Notes on Session 1 – Introduction to the Bible

  1. Opening prayer for bible study:

Lord, inspire me to read your Scriptures and to meditate upon them day and night. I beg you to give me real understanding of what I read, that I in turn may put its precepts into practice.

Yet, I know that understanding and good intentions are worthless, unless rooted in your graceful love. So I ask that the words of Scripture may also be not just signs on a page, but channels of grace into my heart. Amen.  (Origen, 184-253 AD)

  1. Why should we read the Bible?

Scripture itself tells us:

“All scripture is inspired by God and is useful for teaching the truth, rebuking error, correcting faults, and giving instruction for right living, so that the person who serves God may be fully qualified and equipped to do every kind of good deed.“  (2 Timothy 3:16-17)

“For the word of God is alive and active. Sharper than any double-edged sword, it penetrates even to dividing soul and spirit, joints and marrow; it judges the thoughts and attitudes of the heart.“ (Hebrews 4:12, NIV)

“Your Word is a lamp to my feet, and a light for my path” (Psalm 119:105)

  1. Why should we read the Bible cont.?

Pope Francis (Evangelii Gaudium)

“The study of the sacred scriptures must be a door opened to every believer. It is essential that the revealed word radically enrich our catechesis and all our efforts to pass on the faith. Evangelisation demands familiarity with God’s word, which calls for dioceses, parishes and Catholic associations to provide for a serious, ongoing study of the bible, while encouraging its prayerful individual and communal reading. We do not blindly seek God, or wait for Him to speak to us first, for “God has already spoken, and there is nothing further that we need to know, which has not been revealed to us”. Let us receive the sublime treasure of the revealed word.”

  1. Why should we read the Bible cont.?

St. Jerome famously said, “Ignorance of Scripture is ignorance of Christ.”

  • It is the living Word of God.

There are many ancient texts in the history of the world. but what sets the Bible apart?  It is the living Word of God. It has no equal, and it is as relevant today as it was in the early church. Further, the Word of God is Christ: In the beginning was the Word, and the Word was with God and the Word was God. (Jn. 1:1 ) Thus, every encounter with Scripture is an encounter with Christ.(ii) .

  1. (ii) Sunday isn’t enough. 

Yes, the Mass is full of Scripture. We hear the Word proclaimed from the Old and New Testaments, the Psalms, and the Gospel. We hear the Word sung in our hymns. The prayers at Mass are full of Scriptural quotes and references. And yet … it’s not enough. It’s easy to miss parts of the Word as it’s proclaimed as Mass: we get distracted, the Word is not proclaimed well, we don’t quite hear it. In order to prepare well for Mass, we should “read ahead:” find the readings for Mass and read them prior to Mass. How are they connected? What is God’s message for His people today?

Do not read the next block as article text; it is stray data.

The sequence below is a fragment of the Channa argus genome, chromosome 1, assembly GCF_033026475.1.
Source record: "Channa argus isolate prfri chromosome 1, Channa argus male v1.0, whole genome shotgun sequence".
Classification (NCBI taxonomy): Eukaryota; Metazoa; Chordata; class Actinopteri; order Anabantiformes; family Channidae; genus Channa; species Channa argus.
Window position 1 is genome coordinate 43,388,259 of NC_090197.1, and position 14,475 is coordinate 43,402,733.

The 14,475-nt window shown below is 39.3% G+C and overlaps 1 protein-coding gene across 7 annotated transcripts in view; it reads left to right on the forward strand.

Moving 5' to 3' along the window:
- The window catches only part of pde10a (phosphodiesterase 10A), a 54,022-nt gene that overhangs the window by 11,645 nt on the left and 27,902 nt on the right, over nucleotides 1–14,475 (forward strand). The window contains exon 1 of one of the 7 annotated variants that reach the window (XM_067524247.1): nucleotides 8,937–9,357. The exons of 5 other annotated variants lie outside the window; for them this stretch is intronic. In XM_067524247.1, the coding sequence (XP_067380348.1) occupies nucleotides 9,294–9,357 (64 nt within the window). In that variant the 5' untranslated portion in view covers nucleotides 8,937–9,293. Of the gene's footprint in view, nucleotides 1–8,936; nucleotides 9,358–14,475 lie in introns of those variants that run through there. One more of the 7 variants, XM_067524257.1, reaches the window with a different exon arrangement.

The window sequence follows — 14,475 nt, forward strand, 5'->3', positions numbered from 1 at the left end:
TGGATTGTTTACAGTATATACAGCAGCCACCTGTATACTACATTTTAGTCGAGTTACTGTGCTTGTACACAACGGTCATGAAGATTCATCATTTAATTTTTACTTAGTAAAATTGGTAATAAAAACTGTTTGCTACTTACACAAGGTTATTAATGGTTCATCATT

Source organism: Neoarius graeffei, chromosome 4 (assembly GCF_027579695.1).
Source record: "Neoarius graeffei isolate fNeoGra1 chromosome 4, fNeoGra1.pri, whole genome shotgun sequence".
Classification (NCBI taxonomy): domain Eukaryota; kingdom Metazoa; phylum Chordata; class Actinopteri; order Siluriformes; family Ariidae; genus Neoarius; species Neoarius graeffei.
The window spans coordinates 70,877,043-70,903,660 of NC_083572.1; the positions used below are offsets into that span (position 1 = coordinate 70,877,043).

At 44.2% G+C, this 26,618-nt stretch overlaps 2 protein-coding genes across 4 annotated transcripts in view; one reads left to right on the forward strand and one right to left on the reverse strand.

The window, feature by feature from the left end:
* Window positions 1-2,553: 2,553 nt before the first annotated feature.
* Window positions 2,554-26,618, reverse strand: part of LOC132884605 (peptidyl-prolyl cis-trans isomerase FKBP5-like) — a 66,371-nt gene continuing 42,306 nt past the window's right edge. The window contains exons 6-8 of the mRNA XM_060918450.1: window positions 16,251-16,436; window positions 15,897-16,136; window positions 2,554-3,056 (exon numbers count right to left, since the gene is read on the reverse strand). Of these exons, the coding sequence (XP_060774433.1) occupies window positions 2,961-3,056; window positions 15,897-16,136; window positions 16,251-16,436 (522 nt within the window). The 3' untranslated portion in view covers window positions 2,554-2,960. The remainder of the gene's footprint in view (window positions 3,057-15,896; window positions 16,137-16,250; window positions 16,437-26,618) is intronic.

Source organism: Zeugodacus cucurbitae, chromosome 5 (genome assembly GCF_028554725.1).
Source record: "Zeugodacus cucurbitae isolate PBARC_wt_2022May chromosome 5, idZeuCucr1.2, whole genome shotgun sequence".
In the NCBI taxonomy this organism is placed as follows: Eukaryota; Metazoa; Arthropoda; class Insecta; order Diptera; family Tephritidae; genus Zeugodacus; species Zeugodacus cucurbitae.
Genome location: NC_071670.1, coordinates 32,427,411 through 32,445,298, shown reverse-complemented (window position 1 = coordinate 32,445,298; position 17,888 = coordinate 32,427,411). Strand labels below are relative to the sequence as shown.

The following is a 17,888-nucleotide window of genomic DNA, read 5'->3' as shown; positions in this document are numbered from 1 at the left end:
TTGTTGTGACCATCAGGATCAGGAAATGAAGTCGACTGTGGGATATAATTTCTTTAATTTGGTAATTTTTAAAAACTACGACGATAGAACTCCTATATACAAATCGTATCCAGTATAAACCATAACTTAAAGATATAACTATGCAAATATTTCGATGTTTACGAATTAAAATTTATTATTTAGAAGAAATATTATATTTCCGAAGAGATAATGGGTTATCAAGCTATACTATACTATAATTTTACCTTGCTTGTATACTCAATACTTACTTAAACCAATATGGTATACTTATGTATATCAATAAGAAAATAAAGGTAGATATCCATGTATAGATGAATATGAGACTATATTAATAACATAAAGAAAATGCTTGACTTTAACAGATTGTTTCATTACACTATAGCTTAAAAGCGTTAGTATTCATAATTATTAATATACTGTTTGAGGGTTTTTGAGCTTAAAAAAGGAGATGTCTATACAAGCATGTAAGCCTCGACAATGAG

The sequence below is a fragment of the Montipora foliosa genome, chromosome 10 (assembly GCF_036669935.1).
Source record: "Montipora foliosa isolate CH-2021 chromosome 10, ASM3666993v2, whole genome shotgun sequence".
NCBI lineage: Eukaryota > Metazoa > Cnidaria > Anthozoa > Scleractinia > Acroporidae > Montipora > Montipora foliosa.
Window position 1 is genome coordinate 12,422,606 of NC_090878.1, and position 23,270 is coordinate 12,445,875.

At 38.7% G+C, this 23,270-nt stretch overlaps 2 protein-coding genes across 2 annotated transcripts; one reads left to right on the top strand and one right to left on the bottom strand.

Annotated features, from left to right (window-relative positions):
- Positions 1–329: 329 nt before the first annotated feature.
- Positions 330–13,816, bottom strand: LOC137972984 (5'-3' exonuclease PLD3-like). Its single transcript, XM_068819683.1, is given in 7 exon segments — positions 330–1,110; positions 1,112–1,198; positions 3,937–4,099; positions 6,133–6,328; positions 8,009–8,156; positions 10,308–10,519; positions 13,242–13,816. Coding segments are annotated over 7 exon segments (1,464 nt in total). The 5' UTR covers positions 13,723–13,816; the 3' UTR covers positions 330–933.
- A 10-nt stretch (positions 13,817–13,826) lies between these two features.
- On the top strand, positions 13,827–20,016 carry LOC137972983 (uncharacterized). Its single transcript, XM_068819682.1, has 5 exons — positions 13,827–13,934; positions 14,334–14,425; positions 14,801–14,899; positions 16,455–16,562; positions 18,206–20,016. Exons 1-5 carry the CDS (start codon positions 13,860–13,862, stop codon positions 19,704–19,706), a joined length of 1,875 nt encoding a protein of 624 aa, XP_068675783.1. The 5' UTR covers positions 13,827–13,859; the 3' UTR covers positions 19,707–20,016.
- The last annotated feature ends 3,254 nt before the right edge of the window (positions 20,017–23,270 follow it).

1. (iii) God’s Word keeps us grounded. 

It is very easy, in the midst of our busy, stress-filled days, to lose touch with who we are: God’s children. Taking time to read Scripture every day keeps us grounded, reminds us of who we are, and helps us to recall, every day, that Christ is with us – even in the sloppiness, the busy-ness, the stress.

  1. (iv) Scripture reminds us of God’s covenant.

God made a promise to our forefathers in faith, “I will be your God, and you will be my people.” God’s promise is eternal. A covenant is unbreakable, because it is God’s truth.

Then, through Jesus, we received a new covenant: “This is My Body and this is My Blood. Whoever eats and drinks of it shall have eternal life.”

The Bible, from start to finish, is the story of God’s unbreakable promise to us.

  1. (v) Reading Scripture helps us to pray better. 

Prayer is our lifeline to God. Scripture can help us to pray better. We understand Jonah’s reluctance to do the job God has set before him. We rejoice, laugh, cry and challenge God with the psalmist. We understand the shame of the woman about to be stoned. We tremble with fear, abandoning Christ, just as most of the Apostles did when He most needed them. To enter into God’s word helps us to see, hear, feel and understand basic human responses … and then do better. We rise above our fears, our sorrows, our shame, because we know God is with us. Always. He never abandons us. Scripture is the story of God’s eternal love and faithfulness.

  1. What is the Bible?

The Bible  (“the books”) s a collection of religious texts or scriptures sacred to Christians Jews and others. These texts include historical accounts, hymns, prayers, proverbs, teaching, parables,  poetry, and prophecies.

  1. How the Bible came into being…….1400–400 B.C. Books of the Hebrew Old Testament written c. 250–200 B.C. The Septuagint, a popular Greek translation of the Old Testament, produced

A.D. 45–85? Books of the Greek New Testament written 90 and 118 Councils of Jamnia give final affirmation to the Old Testament canon (39 books) without Apocrypha

140-150 Marcion’s heretical “New Testament” incites orthodox Christians to establish a NT canon